Overview

In the early 1960s, Richard Avedon was commissioned by Harper's Bazaar to create Observations, a column that consisted of a series of nine photographic essays. The subject of the first essay was John F. Kennedy and his young family, who sat for formal black-and-white portraits just three weeks prior to Kennedy's presidential inauguration. Six images appeared in the magazine's February 1961 issue.

That same day, Avedon created more informal color portraits of Kennedy and his ...

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The Kennedys: Portrait of a Family

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Overview

In the early 1960s, Richard Avedon was commissioned by Harper's Bazaar to create Observations, a column that consisted of a series of nine photographic essays. The subject of the first essay was John F. Kennedy and his young family, who sat for formal black-and-white portraits just three weeks prior to Kennedy's presidential inauguration. Six images appeared in the magazine's February 1961 issue.

That same day, Avedon created more informal color portraits of Kennedy and his family at the Kennedy compound in Palm Beach. One of these images ran as the cover of LOOK magazine's February 28 issue, with photographs by Avedon inside. Just before the magazine hit the newsstands and was delivered to over 6.5 million people, a set of photographs, comprised mostly of the LOOK images, was released by the White House and appeared in newspapers across the country.

During his lifetime, Richard Avedon donated more than two hundred images to the Smithsonian Institution, including all of the photographs of the Kennedy family sitting for Harper's Bazaar. Smithsonian curator Shannon Thomas Perich has culled more than seventy-five images from that donation for The Kennedys: Portrait of a Family, making these stunning photographs available for view for the first time. Perich's introductory essay—accompanied by a wealth of archival photographs of both Avedon and the Kennedy family—provides historical background on the two sittings within a political and cultural context and critically examines the work of one of the finest photographers of the twentieth century. A foreword by Robert Dallek, distinguished historian and author of the bet-selling An Unfinished Life: John F. Kennedy, 1917-1963, provides authoritative and compelling insight to one of the most fascinating presidents in American history.

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Editorial Reviews

From Barnes & Noble
Culled from the archives of the Smithsonian, this stunning portfolio collects 75 previously unpublished photographs of John and Jacqueline Kennedy and their two children taken by Richard Avedon, one of the most distinguished portrait photographers of our day.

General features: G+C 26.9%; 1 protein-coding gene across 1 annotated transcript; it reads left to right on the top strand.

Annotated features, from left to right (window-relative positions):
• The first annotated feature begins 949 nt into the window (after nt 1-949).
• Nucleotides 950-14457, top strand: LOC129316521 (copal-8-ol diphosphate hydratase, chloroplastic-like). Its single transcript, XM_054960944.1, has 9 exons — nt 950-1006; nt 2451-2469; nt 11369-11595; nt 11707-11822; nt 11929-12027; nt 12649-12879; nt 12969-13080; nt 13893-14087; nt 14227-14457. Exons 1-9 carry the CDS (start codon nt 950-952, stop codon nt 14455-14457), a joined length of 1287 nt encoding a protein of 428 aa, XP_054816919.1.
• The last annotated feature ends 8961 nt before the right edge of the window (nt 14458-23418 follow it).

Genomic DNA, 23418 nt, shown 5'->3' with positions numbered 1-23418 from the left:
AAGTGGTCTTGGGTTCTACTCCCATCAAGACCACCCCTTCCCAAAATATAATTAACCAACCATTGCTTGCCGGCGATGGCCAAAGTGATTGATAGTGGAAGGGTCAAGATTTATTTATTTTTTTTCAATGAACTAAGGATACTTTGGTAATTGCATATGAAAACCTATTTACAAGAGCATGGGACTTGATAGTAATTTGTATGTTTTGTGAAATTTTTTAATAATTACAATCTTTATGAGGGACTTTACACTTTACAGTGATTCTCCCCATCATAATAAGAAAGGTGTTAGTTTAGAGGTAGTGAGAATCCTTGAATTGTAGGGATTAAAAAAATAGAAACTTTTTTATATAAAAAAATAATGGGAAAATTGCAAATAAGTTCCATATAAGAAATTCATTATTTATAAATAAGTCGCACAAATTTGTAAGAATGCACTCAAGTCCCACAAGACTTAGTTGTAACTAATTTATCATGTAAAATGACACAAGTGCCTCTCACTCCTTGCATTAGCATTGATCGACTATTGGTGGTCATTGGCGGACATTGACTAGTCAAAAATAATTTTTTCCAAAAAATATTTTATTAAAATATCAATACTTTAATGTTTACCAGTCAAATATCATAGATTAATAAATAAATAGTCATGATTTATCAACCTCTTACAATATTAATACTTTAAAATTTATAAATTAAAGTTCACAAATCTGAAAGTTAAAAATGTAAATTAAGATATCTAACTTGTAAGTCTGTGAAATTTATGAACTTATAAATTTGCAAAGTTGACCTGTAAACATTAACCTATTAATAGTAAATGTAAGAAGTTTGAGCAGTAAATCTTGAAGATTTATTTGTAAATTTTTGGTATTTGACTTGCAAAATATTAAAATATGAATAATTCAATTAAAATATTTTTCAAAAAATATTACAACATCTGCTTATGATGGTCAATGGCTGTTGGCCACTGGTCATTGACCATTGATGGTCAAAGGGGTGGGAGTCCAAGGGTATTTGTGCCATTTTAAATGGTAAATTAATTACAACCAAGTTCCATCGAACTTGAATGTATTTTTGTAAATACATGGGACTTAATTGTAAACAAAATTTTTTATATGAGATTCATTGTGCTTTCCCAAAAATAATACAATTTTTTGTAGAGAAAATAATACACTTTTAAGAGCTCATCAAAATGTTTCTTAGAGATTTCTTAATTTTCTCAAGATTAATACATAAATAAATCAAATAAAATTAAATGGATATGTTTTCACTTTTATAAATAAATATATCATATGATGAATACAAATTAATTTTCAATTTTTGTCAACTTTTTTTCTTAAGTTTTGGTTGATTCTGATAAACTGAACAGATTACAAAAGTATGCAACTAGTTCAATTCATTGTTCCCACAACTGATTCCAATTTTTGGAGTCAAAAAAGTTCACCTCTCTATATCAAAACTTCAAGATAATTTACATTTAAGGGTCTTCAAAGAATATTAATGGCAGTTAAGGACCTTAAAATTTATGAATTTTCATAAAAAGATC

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Product Details

  • ISBN-13: 9780062042910
  • Publisher: HarperCollins Publishers
  • Publication date: 10/12/2010
  • Sold by: HARPERCOLLINS
  • Format: eBook
  • Pages: 128
  • Sales rank: 915,848
  • File size: 15 MB
  • Note: This product may take a few minutes to download.

Meet the Author

Richard Avedon chronicled the latter half of the twentieth century with powerful portraits of artists, intellectuals, political figures, and events of the time. In a career spanning six decades, he turned fashion photography into an art form and reinvented the genre of photographic portraiture. His work is a vital part of the canon of the history of photography, and his donations of his work to the Smithsonian Institution have created a significant legacy of some of his most important images, including those in this book.


Shannon Thomas Perich is an associate curator in the Photographic History Collection at the Smithsonian's National Museum of American History, where she has worked for more than ten years. She holds a master's degree in museum studies from George Washington University as well as a B.F.A. in photography from the University of Arizona.

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Sort by: Showing all of 3 Customer Reviews
  • Anonymous

    Posted February 23, 2008

    Comment on 'synopsis'

    The synopsis says, 'The typo belongs to Harper's Bazaar, as Kennedy was the 35th president'.' However, that's so only if you count Grover Cleveland twice. Arguably, it would have been more mistaken to say, '35th family.'

    0 out of 3 people found this review helpful.

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  • Anonymous

    Posted September 22, 2011

    No text was provided for this review.

  • Anonymous

    Posted April 23, 2011

    No text was provided for this review.

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